Mr. Ross did not specifically mention the Pentagon’s newest long-range bomber, the B-21. But the comments have raised the prospect that the Australian air force could purchase the B-21 Raider, an advanced stealth bomber now in development.

Australian Defense Minister Linda Reynolds has expressed interest in acquiring long-range attack aircraft to counter growing threats posed by China’s regional hegemony in the Indo-Pacific region, the newspaper reported. Pro-defense Australian officials and experts are encouraging the Canberra government to seek to join the B-21 bomber program and note that doing so could help reduce costs.

The B-21 is being built by Northrop Grumman as a long-range strike aircraft capable of delivering both conventional and nuclear weapons. Deployment is slated for 2025 and the bomber will replace aging B-52 bombers that were first built in 1955.

Australia also plans to purchase 72 new F-35 jets but the F-35 lacks the unrefueled, long-range strike capability of the B-21.

Exporting the B-21 likely would create difficulties for protecting sensitive U.S. technology being built into the B-21.

The Air Force, however, has not ruled out building an export version of the B-21, according to the trade publication Aviation Week.

Richard Fisher, a China military affairs expert, said selling the B-21 to Australia is a good idea in checking Chinese expansionism.

“This likely [5,000-kilometer] strike-radius bomber would provide Australian leaders with the same strategic flexibility it will provide to American leaders to deter Chinese military aggression at an extreme distance,” said Mr. Fisher, with the International Assessment and Strategy Center.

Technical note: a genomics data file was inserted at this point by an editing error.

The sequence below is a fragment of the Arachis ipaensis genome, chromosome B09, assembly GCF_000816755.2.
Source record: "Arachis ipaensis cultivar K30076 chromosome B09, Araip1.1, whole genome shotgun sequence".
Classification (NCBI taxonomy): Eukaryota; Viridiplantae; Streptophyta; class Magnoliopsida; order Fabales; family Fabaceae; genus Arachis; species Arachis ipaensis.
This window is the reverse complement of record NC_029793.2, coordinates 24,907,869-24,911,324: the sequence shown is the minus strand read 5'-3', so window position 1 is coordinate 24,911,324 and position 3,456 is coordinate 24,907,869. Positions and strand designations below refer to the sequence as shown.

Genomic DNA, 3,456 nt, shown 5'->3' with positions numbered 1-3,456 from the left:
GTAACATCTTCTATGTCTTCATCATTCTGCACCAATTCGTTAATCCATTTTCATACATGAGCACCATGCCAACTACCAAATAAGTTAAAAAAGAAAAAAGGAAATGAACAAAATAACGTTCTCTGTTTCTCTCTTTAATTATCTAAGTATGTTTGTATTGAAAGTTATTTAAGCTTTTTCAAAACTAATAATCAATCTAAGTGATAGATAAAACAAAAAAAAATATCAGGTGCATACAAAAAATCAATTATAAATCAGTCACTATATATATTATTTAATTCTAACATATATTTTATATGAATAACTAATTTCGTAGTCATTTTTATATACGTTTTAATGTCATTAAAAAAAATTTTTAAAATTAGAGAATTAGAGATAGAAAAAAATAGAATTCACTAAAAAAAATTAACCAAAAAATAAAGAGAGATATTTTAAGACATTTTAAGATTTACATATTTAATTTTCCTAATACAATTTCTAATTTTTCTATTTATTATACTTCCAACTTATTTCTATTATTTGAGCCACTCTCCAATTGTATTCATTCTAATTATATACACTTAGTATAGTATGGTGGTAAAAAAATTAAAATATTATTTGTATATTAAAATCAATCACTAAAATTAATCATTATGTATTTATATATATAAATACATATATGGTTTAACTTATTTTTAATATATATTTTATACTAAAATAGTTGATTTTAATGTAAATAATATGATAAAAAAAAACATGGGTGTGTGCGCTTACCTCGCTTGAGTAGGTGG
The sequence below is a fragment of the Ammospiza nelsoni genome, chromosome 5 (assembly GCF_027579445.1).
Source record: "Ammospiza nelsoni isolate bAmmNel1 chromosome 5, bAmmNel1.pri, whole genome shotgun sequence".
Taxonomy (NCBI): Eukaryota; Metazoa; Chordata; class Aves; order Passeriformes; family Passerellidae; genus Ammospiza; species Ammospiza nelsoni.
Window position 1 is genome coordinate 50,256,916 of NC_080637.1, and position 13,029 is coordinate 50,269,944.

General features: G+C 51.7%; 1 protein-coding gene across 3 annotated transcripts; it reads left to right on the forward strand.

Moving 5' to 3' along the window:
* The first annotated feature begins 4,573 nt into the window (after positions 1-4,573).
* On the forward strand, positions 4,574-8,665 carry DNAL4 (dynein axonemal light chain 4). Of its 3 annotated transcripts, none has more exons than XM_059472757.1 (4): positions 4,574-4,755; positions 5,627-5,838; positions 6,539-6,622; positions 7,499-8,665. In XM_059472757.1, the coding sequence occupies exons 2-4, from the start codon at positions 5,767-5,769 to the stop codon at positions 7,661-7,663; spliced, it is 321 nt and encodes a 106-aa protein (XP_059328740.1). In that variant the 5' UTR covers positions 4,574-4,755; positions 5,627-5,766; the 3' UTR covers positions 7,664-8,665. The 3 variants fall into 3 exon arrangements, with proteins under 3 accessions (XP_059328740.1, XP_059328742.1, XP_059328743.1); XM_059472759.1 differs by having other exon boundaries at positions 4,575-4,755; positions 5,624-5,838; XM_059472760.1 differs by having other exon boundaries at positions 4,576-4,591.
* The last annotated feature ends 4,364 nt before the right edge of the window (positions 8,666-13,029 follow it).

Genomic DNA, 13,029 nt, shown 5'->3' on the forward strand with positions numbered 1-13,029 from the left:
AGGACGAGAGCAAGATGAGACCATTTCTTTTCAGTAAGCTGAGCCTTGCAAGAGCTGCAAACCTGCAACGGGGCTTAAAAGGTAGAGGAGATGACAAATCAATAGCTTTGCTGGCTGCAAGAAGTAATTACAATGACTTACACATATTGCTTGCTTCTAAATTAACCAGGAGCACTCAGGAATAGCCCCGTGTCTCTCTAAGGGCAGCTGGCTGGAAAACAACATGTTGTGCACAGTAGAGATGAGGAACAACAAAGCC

“By the 2030s the People’s Liberation Army Navy will have totally nuclear-powered aircraft carrier battle groups that could reach Australia within a week,” he added. “When China’s Communist Party leadership understands Australia can attack its carrier battle groups when they are still in bases in Southern China, or calling on future ports of access in South Pacific island states, they will be deterred from using that force against Australia.”

Middle East Missile proliferation
The threat of missiles fueling conflicts in the Middle East is increasing, according to a senior State Department official.

“The missile threat is significant and growing,” the official told Inside the Ring.

The official spoke on the eve of an international meeting in Romania of the Warsaw Ministerial Missile Proliferation Working Group, set to begin Thursday. The working group is grew out of a meeting in Warsaw in February 2019 called the Ministerial to Advance Peace and Security in the Middle East.

A main issue at that meeting was the threat of the spread of missile and related technology in the volatile Middle East.

“This working group will continue the discussion begun in Warsaw by more closely examining the current missile proliferation threat, and considering steps states can take, on both a collective and individual basis, to prevent the proliferation of missiles and related technology,” the State Department said in announcing the meeting.

The meeting in Romania will not solely focus on Iranian missiles, but one system has highlighted the danger — Iran’s Safir space launch vehicle that the United States believes is part of a covert program to build a long-range missile, the official said.

The first stage of the Safir was derived from Iran’s Shahab-3, a medium-range ballistic missile that is based on North Korea’s Nodong missile. The official said the Safir link to the Shahab-3, a missile for which Iran was working to develop a nuclear warhead, shows the “genealogy” of regional missile proliferation problem.

President Trump recently tweeted an intelligence photograph of the explosion at the Imam Khomeini Space Center in Semnan province.

“The United States of America was not involved in the catastrophic accident during final launch preparations for the Safir SLV Launch at Semnan Launch Site One in Iran,” Mr. Trump tweeted. “I wish Iran best wishes and good luck in determining what happened at Site One.”

  • Contact Bill Gertz on Twitter via @BillGertz.